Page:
In this issue

Transitioning from LocusLink to Entrez Gene

Cancer Chromosomes: a New Entrez Database

HomoloGene: An Entrez Database with a New Look

BLAST Link (BLink) to Protein Alignments and Structures

Debut of the HCT Database and Anthropology/Allele Frequencies in dbMHC

350kb Sequence Length Limit Removed by Sequence Database Collaboration

New Eukaryotic Genomes at NCBI

Environmental Samples Make Big Splash

HIV Protein-Interaction Database

e-PCR and Reverse e-PCR: Greater Sensitivity, More Options

New Organisms in UniGene

RefSeq Accession Numbers Get Longer as Rat Gets Last 6-digit Accession

Slots available for FieldGuidePlus Training Course Onsite at NCBI

RefSeq Release 6 on FTP Site

Exponential Growth of GenBank Continues with Release 142

Entrez Tools is a 'Hot Spot'

BLAST Lab: Using BLASTClust

New Microbial Genomes in GenBank

Entrez Quiz


Environmental Samples Make Big Splash

The technology of Whole Genome Shotgun (WGS) sequencing is now being applied to quickly assemble large sets of genomic sequences taken from organisms inhabiting a particular ecological niche. Sequence data collected in this manner provides a snapshot of the genetic diversity existing at a particular locale and is especially important in providing data for organisms which are difficult or impossible to culture in the laboratory. Recently, The Institute for Biological Energy Alternatives sampled water from the Sargasso Sea, one of the most well-characterized regions of the world's oceans.1 The larger of two sets of samples collected produced over 1.3 gigabases of sequence in the form 1.66 million WGS reads. These reads were assembled into contigs containing about 1 gigabase of non-redundant sequence. In addition, over 1 million protein sequences were derived from the annotation of open reading frames on the genomic sequences. Contigs constructed from the WGS reads and the remaining single reads have been deposited in the WGS division of GenBank, under the project accession number AACY01000000. Scaffolds assembled from these contigs are available within the accession ranges CH004436-CH004736, and CH004737-CH236877. The raw sequencing data is available in the Trace Archive.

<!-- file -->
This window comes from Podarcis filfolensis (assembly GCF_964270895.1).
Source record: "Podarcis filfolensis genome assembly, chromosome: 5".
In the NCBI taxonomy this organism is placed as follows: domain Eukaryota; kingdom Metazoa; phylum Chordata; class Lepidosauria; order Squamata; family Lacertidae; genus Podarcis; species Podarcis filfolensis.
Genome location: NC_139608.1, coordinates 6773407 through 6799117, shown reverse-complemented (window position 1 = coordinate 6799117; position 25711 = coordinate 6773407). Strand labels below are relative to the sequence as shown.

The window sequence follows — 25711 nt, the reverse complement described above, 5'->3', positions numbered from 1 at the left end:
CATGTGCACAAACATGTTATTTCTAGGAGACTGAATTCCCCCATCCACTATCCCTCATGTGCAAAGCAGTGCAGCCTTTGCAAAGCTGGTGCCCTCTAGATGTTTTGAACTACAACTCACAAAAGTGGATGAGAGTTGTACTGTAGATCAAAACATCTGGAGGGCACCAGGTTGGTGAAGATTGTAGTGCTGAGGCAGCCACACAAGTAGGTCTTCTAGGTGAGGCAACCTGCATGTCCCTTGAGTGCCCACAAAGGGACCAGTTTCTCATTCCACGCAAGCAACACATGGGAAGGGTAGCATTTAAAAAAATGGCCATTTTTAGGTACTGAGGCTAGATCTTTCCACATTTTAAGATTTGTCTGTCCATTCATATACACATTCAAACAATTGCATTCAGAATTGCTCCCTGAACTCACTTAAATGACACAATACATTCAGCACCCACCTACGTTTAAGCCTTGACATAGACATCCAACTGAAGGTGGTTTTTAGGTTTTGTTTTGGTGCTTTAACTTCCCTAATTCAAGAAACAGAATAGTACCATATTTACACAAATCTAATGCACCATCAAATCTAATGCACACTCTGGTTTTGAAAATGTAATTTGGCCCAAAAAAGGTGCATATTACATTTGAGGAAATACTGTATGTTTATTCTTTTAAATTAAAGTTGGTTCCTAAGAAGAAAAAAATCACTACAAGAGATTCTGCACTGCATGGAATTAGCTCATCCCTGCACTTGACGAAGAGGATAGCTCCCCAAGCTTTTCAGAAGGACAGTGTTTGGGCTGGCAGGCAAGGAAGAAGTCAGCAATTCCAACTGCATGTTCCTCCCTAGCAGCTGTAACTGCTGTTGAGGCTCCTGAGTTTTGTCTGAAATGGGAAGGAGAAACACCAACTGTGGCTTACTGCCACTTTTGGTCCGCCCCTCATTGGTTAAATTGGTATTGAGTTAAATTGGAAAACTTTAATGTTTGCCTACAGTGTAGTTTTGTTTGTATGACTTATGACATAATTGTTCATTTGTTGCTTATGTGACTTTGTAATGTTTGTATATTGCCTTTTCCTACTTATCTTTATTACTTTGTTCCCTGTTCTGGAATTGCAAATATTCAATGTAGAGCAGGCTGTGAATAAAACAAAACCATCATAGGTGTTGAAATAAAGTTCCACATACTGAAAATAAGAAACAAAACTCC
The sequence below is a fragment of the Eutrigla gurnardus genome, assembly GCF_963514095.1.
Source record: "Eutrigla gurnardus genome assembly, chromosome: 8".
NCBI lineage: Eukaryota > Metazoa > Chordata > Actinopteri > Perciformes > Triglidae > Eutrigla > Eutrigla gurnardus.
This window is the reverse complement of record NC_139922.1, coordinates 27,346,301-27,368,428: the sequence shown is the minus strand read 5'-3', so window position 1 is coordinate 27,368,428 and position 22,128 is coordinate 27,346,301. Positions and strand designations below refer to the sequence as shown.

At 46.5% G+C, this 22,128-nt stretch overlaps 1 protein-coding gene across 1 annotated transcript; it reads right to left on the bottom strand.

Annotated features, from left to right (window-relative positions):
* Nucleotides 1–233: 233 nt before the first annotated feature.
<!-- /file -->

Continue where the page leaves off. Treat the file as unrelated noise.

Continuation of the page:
The Sargasso Sea dataset along with other environmental sample datasets, such as sequences from an acid mine drainage biofilm submitted by the DOE Joint Genome Institute,
2 can be queried using the new “Environmental Samples” BLAST page at:

Environmental sample data can also be searched using two newly-created standard BLAST databases, “env_nt” or “env_nr” for nucleotide and protein sequences respectively. The environmental sample data contained within these two new databases is no longer contained within the “nt” or “nr” BLAST databases.


1 Venter, J.C.,, Environmental Genome Shotgun Sequencing of the Sargasso Sea, Science, 2004 Apr 2;304(5667):66-74. PMID 15001713
2 Tyson, G.W.,, Community structure and metabolism through reconstruction of microbial genomes from the environment, Nature, 2004 Mar 4;428(6978):37-43. PMID 14961025

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NCBI News | Fall/Winter 2002 NCBI News: Spring 2003